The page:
Only 4 percent of the more than 100,000 Ivy Tech students enrolled take 15 or more credit hours a semester – the number of credits it would take to graduate in two years, Snyder said.

“For us, looking at that two-year rate is irrelevant,” Snyder said. “The average it takes our students to complete a (bachelor’s) degree is five years and one semester.”

Snyder said that while he would like to see an increase in the percentage of students who complete degrees on time and at the same campus, it’s difficult to do.

“While we appreciate the desire to move more students through higher education faster, the reality is that the community college student is often balancing life, work and sometimes a family,” he said.

Snyder said the college’s “student body is the most complex in higher education.”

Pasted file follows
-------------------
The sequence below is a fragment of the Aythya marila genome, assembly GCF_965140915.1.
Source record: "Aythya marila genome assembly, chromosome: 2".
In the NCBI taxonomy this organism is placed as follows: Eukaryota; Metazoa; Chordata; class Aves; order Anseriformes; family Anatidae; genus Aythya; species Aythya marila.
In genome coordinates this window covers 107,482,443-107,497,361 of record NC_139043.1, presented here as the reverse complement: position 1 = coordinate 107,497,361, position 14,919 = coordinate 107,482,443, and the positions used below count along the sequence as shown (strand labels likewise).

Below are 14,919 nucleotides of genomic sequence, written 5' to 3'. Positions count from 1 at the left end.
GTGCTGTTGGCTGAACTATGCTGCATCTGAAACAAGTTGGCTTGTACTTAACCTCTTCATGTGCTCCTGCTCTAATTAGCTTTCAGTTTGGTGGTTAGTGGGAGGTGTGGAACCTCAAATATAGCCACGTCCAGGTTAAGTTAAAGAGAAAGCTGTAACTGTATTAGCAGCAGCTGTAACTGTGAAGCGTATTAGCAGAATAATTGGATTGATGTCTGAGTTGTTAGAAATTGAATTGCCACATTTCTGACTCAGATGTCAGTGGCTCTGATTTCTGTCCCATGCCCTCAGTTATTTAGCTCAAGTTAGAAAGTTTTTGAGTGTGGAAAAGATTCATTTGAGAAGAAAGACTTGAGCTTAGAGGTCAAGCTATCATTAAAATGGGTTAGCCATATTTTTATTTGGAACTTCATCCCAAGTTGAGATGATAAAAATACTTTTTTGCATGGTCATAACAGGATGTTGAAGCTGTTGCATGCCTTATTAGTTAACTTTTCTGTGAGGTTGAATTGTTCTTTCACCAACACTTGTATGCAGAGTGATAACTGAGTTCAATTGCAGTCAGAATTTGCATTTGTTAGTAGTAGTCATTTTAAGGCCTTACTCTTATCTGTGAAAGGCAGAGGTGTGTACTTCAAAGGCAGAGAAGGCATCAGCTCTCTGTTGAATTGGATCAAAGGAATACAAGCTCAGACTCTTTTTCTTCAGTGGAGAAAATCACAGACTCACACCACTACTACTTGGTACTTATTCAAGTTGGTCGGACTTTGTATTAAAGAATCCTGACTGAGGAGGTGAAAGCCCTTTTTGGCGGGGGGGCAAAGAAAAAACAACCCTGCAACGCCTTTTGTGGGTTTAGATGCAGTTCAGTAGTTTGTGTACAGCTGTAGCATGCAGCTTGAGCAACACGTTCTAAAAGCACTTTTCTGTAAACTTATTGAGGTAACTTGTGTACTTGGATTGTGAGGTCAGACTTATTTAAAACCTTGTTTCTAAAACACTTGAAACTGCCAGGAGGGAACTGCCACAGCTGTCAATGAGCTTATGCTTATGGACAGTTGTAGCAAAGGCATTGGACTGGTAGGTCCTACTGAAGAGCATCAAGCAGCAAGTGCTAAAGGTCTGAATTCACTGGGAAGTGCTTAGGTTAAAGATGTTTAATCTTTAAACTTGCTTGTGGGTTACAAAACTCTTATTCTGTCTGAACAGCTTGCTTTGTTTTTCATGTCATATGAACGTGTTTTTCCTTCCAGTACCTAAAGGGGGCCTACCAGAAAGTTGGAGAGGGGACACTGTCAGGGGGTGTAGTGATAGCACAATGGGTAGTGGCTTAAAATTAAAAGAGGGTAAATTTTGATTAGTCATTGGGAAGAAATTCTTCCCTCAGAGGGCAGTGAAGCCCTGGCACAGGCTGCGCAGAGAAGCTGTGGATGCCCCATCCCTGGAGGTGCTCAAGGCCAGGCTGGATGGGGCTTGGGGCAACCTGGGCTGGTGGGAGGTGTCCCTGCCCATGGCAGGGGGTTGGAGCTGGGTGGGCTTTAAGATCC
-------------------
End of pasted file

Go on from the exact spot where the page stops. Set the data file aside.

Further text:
Full-time students at two-year colleges are 1 1/2 times more likely to complete a degree within six years than part-time students, the study said.

At four-year colleges, 29.5 percent of students finished on time at the same campus, while 26.2 percent of students completed their degrees late, but at the same campus, the study found.

It found that 12.9 percent of students transferred to a four-year college and completed a degree or completed a different type of degree, for a total student completion rate of 68.6 percent.

Full-time college students at four-year colleges are six times more likely to complete a degree within eight years than part-time students, the study found.

“In the end, we have exactly the same goal – that is to graduate students with high-quality degrees – but we don’t follow the same path to get there,” Drummond said.

jcrothers@jg.net